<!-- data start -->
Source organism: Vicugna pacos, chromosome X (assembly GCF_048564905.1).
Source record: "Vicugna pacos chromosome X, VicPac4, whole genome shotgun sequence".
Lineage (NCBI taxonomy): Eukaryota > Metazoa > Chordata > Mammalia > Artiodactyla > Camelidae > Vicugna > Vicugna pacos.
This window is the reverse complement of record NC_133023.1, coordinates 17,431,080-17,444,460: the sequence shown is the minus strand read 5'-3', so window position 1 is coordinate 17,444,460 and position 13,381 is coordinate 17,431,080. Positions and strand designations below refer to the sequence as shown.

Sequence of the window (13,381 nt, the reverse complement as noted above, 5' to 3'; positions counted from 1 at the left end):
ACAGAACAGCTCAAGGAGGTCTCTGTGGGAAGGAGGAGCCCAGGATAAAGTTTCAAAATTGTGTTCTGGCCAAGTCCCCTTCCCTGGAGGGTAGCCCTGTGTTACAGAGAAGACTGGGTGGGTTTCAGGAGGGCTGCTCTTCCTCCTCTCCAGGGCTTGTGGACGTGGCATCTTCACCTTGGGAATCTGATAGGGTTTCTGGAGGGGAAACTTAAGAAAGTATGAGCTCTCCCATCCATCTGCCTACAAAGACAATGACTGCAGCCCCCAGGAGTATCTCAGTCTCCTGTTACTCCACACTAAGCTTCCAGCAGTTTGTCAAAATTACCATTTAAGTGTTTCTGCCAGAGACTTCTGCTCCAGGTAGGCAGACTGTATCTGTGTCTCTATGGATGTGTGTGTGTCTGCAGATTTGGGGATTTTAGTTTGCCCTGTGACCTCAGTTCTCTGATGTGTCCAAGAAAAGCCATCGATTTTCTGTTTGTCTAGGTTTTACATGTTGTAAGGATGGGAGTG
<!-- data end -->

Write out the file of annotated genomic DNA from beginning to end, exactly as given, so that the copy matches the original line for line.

Source organism: Vicugna pacos, chromosome X (assembly GCF_048564905.1).
Source record: "Vicugna pacos chromosome X, VicPac4, whole genome shotgun sequence".
Lineage (NCBI taxonomy): Eukaryota > Metazoa > Chordata > Mammalia > Artiodactyla > Camelidae > Vicugna > Vicugna pacos.
This window is the reverse complement of record NC_133023.1, coordinates 17,431,080-17,444,460: the sequence shown is the minus strand read 5'-3', so window position 1 is coordinate 17,444,460 and position 13,381 is coordinate 17,431,080. Positions and strand designations below refer to the sequence as shown.

Sequence of the window (13,381 nt, the reverse complement as noted above, 5' to 3'; positions counted from 1 at the left end):
ACAGAACAGCTCAAGGAGGTCTCTGTGGGAAGGAGGAGCCCAGGATAAAGTTTCAAAATTGTGTTCTGGCCAAGTCCCCTTCCCTGGAGGGTAGCCCTGTGTTACAGAGAAGACTGGGTGGGTTTCAGGAGGGCTGCTCTTCCTCCTCTCCAGGGCTTGTGGACGTGGCATCTTCACCTTGGGAATCTGATAGGGTTTCTGGAGGGGAAACTTAAGAAAGTATGAGCTCTCCCATCCATCTGCCTACAAAGACAATGACTGCAGCCCCCAGGAGTATCTCAGTCTCCTGTTACTCCACACTAAGCTTCCAGCAGTTTGTCAAAATTACCATTTAAGTGTTTCTGCCAGAGACTTCTGCTCCAGGTAGGCAGACTGTATCTGTGTCTCTATGGATGTGTGTGTGTCTGCAGATTTGGGGATTTTAGTTTGCCCTGTGACCTCAGTTCTCTGATGTGTCCAAGAAAAGCCATCGATTTTCTGTTTGTCTAGGTTTTACATGTTGTAAGGATGGGAGTG